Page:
We all know that exercise is important. That doesn’t change as you age, if anything physical activity becomes more important as you get older. For older adults the goal should be to accumulate at least 150 minutes of moderate activity a week. This can include activities like walking, swimming, and cycling, as well as exercises to improve or maintain strength, flexibility, and balance. The 150 minutes is the prescribed amount of moderate-intensity exercise the CDC suggests for a generally fit American 65 and older. Even though this sounds like a lot, it’s really not. Especially when you can break it down into 10- or 15-minute chunks of exercise two or more times a day. Two brisk 15-minute walks five days a week will get you there. In addition to walking, swimming, or cycling there are dozens of exercises you can do to build strength without having to set foot in a gym. Here are a few examples for people who are just getting started: Abdominal Contractions To increase strength in abdominal muscles Take a deep breath and tighten your abdominal muscles. Hold for three breaths and then release the contraction. Repeat 10 times. Wall Push-Ups To increase strength in chest and shoulders Stand about three feet away from a wall, facing the wall, with feet shoulder-width apart. Lean forward and place your hands flat on the wall, in line with your shoulders. Your body should be in “plank” position, with your spine straight, not sagging or arched. Lower your body toward the wall and then push back. Repeat 10 times. Pelvic Tilts To strengthen and stretch muscles in the lower back Take a deep breath, tighten your buttocks, and...Read More
If you’re planning on hitting the slopes this winter it’s probably not a bad idea to start preparing now by doing some simple strengthening exercises. A little preparation can go a long way to ensuring that you have a fun weekend and aren’t hobbling around when you get back. Skiing presents a unique challenge for your body and uses various muscle groups in ways that many other forms of recreation don’t. It’s important to remember that often your large muscles can take the constant motion and pounding associated with skiing, but getting the secondary muscles trained and conditioned will help avoid injury. There are 5 main muscle groups used in skiing: Quadriceps: Quads are the most used muscle group in skiing. They hold you in position as you ski and provide protection for your knees. Good quad exercises are squats and lunges. Hamstrings and Glutes: When skiing, you hold your body in a flexed position, leaning forward from the hips. This requires great strength from your hamstrings and glutes to stabilize your body. Work your hamstrings and glutes with deadlifts, and step-ups. Inner and Outer thighs: Your inner thighs work to keep your skis together. Your outer thighs keep your body stable and help you steer. Side lunges are great for strengthening these muscles. Calves: Your knees are bent as you ski. Your calves help you stay upright so you don’t keel over. Work your calves with standing calve raises. Abs and Back: As you’re in a flexed, bent over position, your back works hard to hold your body in that position. To protect your spine from injury, your core must be conditioned. Work your core with exercises like...Read More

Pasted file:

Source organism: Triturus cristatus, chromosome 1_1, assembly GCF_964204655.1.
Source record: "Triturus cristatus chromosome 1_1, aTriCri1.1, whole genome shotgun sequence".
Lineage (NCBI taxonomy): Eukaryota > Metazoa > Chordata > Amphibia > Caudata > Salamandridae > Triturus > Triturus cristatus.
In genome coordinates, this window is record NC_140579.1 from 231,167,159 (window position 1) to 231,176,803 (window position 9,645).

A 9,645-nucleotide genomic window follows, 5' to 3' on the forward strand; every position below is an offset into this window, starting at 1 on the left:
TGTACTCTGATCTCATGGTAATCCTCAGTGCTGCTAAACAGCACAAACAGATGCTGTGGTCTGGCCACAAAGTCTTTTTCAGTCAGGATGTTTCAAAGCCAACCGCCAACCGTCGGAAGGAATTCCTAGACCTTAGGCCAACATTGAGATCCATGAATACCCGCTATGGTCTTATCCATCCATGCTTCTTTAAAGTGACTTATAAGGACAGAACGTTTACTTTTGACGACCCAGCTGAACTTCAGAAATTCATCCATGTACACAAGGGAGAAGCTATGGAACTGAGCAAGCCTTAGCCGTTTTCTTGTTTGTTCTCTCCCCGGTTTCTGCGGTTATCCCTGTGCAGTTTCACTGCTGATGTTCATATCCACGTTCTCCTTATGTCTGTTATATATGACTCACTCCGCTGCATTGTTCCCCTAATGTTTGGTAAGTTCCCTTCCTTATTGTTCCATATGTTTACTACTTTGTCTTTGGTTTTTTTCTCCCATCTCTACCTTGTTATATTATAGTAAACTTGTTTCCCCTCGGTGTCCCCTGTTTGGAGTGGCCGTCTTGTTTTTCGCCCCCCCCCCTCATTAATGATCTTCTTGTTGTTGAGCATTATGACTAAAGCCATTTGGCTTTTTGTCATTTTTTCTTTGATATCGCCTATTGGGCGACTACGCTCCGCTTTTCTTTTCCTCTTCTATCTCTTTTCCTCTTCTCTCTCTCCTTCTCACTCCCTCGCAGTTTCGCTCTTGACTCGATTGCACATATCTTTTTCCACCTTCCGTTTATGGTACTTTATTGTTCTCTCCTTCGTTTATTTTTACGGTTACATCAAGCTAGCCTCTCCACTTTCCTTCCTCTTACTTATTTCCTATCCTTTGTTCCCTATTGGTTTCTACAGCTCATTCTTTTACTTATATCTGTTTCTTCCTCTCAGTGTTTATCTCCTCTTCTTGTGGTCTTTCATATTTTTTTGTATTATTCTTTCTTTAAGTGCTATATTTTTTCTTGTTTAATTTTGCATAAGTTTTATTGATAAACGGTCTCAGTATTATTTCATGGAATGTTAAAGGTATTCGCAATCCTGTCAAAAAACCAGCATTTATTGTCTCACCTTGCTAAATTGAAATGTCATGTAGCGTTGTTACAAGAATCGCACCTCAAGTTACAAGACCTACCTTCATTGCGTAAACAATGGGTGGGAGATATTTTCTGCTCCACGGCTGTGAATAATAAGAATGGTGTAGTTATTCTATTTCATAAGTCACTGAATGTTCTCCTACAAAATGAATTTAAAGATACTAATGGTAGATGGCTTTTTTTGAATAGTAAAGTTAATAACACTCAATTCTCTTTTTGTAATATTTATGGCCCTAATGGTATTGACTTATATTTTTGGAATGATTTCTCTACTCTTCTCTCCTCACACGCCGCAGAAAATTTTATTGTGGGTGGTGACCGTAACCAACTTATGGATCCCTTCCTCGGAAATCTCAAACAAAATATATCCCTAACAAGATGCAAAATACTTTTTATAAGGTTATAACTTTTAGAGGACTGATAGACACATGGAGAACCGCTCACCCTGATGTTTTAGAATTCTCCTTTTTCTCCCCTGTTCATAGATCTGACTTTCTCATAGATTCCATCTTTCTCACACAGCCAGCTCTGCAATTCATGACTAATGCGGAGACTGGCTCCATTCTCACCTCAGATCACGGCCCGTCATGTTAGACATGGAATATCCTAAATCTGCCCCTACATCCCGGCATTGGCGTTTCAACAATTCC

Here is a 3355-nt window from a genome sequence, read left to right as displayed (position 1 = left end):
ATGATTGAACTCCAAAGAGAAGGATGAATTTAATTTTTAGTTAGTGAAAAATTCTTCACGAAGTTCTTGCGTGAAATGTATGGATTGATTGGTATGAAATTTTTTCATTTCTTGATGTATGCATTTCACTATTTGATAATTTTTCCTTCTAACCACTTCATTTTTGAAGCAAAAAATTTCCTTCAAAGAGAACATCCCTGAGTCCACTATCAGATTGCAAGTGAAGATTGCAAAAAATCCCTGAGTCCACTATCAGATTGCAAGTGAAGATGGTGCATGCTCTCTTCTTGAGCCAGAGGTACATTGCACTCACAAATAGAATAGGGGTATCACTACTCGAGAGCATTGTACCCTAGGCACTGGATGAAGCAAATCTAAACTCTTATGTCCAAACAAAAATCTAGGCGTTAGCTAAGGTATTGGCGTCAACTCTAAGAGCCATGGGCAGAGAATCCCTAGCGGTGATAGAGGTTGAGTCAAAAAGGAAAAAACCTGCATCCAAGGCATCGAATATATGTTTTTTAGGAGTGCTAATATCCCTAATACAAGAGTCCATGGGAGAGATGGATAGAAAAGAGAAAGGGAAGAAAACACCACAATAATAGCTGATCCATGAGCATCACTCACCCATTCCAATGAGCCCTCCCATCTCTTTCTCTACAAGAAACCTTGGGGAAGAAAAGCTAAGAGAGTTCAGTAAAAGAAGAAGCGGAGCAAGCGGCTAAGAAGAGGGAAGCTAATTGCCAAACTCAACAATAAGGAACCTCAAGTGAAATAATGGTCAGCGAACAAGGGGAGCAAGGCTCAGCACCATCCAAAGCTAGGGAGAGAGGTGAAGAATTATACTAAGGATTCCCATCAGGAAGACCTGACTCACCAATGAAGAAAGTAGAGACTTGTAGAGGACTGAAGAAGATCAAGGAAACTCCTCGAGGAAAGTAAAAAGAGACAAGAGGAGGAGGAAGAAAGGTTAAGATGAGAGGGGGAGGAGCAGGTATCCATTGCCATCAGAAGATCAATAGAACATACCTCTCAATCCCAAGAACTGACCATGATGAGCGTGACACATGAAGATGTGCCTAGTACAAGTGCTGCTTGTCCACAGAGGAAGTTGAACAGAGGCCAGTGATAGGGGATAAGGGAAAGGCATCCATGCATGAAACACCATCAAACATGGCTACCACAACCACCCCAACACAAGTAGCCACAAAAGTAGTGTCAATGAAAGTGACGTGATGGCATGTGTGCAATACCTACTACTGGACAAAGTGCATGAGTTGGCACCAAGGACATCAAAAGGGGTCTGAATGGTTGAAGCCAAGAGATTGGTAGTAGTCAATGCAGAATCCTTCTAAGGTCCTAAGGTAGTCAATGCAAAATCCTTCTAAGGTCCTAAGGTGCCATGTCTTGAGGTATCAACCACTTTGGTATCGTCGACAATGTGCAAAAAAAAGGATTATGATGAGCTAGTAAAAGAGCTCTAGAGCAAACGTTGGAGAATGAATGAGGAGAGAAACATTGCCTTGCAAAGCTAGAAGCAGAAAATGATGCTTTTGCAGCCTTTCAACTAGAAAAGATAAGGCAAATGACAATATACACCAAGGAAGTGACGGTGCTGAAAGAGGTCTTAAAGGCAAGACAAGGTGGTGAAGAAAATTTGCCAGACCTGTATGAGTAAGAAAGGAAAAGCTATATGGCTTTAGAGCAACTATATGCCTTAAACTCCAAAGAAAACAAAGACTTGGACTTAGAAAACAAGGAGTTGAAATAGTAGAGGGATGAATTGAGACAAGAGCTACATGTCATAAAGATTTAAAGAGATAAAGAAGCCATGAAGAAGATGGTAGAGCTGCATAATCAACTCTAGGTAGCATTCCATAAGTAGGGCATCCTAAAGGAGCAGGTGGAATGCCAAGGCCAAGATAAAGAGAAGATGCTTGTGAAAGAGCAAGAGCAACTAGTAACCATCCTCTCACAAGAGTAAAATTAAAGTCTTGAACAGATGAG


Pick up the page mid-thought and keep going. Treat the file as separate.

One of the best ways to make sure that your ankles stay healthy is to make them strong. Strong ankles ensure that you have a good base for athletics and are less likely to become injured. Below we have some exercises that will help you strengthen your ankles no matter what your activity level. 1. Alphabet ankles:To perform these, sit on a chair. Elevate your ankle in the air and write the alphabet with your feet, think of your big toe as a pen. Write out A, B, C, and so on with the motions of your foot in the air. What it does: This will work just about every muscle around your ankles while simultaneously working on full range of motion. Tip: Rather than performing it perfectly from the beginning, you should perform it slowly, partially, and frequently. As ankle strength and range of motion improves, you can perform it better and faster while keeping the frequency. 2. Calf raises:Get on something with an edge and go to your toes. Repeat. What it does: This places a heavier load on ankle flexion while keeping your ankles safe. Tip: As you get better, close your eyes so that you can incorporate balance and, in turn, a stronger stability component to the exercise. 3. Tip-toe farmer’s walk:Grab a pair of dumbbells or other weights, get on your toes, and walk. What it does: It’s stability training with motion. During the walk, a majority of your weight will be on one ankle, furthering the stability needed to keep you from falling. Tip: Something as simple as full water bottles can serve as weights in a pinch. 4. Barefoot glute thrust:Get in...Read More
Taking the first steps to recovery.
If you’re experiencing pain in your neck, back, or shoulders, physical therapy can be a wonderful, non-invasive solution. Patients can expect a detailed evaluation and receive appropriate physical therapy procedures to address any identified limitations for neck, back, and shoulder pain.
LifeTouch Physical Therapy has highly skilled therapists with great integrity and expertise. The friendly atmosphere that Zack and the crew gave was A+. I highly recommend LifeTouch for their excellent care.